Dr. Camara Phyllis Jones of the American Public Health Organization offers a wonderful metaphor that sets the stage for the comprehensive model of health psychology offered in this book. She describes the situation where a cluster of people stand on the edge of a cliff. Some of the people fall off the cliff; fortunately, there are ambulances waiting at the bottom of the cliff to pick up the hurt people and take them to a hospital for treatment. This is model one (treatment).
Alternatively, nets and trampolines are placed halfway down the cliff which will catch the people as they fall off the cliff. This is model two (amelioration). A third alternative is for a fence to be built at the top of the cliff which prevents people from falling off the cliff. This third model (first order prevention) leads to fewer casualties. Jones suggests that there is a fourth model: people can be encouraged to move away from the edge of cliff. This fourth model (second order prevention: empowerment) eliminates the need for a fence, net or ambulance.
A comprehensive health psychology program embraces all four models. It provides treatment strategies, as well as strategies that reduce the impact of injury or illness. A comprehensive program also offers prevention strategies that discourage or block behaviors that lead to illness or injury. Finally, this program leads to a shift in public attitudes that move people to health-oriented values, priorities and perspectives regarding their own life and the life of other people in their family, community and society.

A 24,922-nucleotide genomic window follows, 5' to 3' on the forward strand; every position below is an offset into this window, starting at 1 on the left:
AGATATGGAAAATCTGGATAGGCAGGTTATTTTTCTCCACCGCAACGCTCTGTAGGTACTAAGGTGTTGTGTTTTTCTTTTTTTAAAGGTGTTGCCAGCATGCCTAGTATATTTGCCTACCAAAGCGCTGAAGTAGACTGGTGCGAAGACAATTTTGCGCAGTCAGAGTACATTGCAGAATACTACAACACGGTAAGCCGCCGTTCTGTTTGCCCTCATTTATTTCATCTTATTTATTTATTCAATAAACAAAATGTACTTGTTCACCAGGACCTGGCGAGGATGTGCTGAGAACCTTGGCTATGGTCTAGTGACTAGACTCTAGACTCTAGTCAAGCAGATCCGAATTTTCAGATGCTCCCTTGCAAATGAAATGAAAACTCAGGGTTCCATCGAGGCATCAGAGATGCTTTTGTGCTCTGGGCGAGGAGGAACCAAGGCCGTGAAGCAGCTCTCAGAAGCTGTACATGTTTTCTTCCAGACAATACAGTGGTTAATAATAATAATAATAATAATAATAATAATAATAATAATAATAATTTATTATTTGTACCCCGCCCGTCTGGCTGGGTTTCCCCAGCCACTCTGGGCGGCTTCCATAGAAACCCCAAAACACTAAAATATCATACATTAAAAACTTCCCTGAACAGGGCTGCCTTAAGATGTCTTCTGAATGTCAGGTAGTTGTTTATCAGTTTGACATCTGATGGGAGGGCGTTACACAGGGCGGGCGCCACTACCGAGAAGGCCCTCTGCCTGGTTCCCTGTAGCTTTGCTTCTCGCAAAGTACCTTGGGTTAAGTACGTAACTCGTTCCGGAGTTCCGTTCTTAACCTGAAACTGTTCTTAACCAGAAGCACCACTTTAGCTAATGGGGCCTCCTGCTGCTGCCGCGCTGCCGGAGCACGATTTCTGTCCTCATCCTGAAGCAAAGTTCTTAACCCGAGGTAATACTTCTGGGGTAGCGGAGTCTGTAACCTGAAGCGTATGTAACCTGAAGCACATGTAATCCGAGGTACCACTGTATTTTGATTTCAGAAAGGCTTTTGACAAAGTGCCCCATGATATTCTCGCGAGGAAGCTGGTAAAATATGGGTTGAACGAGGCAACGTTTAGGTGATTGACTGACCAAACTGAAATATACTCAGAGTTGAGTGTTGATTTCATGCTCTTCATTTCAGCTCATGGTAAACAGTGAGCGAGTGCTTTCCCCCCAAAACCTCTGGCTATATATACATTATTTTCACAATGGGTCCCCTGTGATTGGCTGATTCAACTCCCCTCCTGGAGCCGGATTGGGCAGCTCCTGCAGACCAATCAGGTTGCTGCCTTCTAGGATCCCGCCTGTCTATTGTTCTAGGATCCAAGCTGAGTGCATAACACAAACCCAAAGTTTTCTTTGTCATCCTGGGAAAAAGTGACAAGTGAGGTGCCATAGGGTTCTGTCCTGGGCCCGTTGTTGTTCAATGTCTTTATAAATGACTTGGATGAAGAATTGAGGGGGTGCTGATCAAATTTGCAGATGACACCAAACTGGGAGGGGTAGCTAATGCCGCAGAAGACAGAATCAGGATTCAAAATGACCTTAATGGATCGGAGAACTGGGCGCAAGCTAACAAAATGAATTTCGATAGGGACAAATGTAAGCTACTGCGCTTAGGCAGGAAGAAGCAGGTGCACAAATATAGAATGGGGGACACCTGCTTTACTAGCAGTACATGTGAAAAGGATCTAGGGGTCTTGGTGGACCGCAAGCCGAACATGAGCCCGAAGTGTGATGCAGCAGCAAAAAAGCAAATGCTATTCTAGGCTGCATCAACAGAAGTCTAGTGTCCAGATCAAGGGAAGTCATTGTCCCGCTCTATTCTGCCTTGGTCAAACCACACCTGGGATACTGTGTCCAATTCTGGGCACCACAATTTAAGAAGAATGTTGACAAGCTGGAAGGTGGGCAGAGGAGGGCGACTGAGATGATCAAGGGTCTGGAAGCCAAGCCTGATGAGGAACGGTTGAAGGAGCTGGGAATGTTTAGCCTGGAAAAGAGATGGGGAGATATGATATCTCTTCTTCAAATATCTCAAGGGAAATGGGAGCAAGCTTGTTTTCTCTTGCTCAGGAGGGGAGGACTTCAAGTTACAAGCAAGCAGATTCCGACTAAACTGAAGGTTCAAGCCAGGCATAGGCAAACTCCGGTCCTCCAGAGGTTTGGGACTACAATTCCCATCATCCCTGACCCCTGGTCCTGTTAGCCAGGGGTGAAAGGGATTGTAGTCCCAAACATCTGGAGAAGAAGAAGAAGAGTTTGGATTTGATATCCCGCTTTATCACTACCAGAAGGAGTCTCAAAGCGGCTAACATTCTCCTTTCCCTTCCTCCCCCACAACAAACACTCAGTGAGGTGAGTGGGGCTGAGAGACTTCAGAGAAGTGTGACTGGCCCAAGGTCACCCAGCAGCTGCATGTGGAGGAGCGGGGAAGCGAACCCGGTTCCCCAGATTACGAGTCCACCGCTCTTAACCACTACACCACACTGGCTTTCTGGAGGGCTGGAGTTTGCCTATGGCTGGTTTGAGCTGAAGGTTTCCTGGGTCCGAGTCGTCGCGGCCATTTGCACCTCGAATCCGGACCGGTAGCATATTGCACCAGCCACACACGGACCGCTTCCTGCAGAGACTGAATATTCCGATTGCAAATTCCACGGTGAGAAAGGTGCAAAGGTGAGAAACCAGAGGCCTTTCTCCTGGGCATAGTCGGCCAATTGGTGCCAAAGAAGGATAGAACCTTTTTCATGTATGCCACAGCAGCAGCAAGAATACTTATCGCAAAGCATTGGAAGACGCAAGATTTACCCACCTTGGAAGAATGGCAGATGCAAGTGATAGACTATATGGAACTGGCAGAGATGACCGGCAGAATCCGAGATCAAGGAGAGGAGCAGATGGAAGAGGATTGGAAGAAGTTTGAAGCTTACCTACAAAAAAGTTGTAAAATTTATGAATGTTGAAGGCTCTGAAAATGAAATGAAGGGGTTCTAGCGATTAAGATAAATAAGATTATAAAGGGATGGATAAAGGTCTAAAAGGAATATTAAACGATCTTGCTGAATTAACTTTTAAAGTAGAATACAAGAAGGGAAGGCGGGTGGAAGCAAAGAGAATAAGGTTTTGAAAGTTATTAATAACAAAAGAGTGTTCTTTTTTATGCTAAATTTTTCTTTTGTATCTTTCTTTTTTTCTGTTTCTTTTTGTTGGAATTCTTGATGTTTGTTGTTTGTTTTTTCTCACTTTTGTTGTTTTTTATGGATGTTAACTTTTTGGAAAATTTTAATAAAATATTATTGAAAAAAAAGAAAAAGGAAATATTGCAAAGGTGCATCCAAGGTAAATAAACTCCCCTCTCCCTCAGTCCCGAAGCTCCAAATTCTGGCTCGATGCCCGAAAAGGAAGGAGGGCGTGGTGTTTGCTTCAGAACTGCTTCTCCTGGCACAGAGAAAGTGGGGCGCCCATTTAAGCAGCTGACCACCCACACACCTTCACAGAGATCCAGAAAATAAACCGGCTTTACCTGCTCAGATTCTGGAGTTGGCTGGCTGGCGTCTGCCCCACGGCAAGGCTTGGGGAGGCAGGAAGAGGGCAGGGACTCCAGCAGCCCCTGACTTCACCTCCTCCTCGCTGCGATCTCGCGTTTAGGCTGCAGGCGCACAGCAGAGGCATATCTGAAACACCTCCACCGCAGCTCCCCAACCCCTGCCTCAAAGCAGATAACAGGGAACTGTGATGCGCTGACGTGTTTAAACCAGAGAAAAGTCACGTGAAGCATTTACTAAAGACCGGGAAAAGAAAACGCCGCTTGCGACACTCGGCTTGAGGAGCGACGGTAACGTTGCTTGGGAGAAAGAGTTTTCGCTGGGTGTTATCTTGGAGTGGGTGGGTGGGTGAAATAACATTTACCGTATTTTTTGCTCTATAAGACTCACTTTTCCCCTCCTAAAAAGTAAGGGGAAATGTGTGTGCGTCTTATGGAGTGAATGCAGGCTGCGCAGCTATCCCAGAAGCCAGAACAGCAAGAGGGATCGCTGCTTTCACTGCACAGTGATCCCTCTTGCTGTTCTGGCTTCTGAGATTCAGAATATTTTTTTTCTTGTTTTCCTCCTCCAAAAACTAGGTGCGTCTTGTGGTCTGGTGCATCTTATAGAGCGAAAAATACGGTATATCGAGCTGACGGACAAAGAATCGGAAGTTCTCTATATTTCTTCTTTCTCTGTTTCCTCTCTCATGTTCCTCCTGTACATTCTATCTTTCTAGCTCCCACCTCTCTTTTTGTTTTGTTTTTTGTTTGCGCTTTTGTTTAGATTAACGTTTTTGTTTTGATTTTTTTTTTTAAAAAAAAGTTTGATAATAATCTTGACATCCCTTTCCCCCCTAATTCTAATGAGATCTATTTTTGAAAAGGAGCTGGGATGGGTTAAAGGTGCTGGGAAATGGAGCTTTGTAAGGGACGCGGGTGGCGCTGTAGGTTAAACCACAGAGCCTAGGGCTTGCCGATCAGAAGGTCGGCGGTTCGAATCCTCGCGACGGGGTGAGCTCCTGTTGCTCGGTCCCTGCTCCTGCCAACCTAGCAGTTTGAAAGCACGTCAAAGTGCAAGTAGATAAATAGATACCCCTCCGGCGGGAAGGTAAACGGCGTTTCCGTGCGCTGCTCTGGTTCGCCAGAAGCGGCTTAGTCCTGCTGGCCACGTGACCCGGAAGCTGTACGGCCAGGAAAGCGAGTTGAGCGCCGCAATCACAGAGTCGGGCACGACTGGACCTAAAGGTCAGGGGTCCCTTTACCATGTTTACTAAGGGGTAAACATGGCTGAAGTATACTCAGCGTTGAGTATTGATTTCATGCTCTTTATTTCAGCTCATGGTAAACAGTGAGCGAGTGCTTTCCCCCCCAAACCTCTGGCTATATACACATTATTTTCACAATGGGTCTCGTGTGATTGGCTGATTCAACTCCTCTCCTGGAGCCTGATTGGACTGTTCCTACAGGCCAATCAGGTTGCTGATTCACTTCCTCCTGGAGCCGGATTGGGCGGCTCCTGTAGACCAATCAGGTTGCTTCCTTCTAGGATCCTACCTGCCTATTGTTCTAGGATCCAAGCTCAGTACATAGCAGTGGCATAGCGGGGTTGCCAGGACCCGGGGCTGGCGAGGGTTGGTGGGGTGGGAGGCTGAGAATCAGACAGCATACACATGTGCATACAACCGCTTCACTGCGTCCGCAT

In this book, essays written by practicing psychologists from both North America and Asia provide diverse perspectives and practices regarding these four models of health psychology.
Christy Lewis, Psy.D. holds a Doctorate in Clinical Psychology from The Professional School of Psychology. She is a Licensed Clinical Social Worker (LCSW) and is Board Certified in Biofeedback and Neurofeedback training. Christy currently is the Director of The Biofeedback, Education, & Training Center, PLLC, which offers a biopsychosocial approach to therapy for clients who suffer from severe anxiety, depression, ADHD, ASD, pain management, and more.
Kendell Munzer, Psy.D. earned her Bachelor’s Degree in Criminal Justice from Curry College. In 2002 she earned her M.A in Counseling from Mercy College and in 2020 her Doctoral Degree in Psychology at The Professional School of Psychology. Kendell works with behaviorally challenged students, has an extensive background as a Behavioral Specialist and has conducted many staff trainings and seminars.
William Bergquist, Ph.D. is an internationally known coach and consultant, professor in the fields of psychology and management, and author of more than 50 books. Dr. Bergquist consults on and writes about personal, group, organizational and societal transitions and transformations. In recent years, Bergquist has focused on the processes of organizational coaching and societal justice.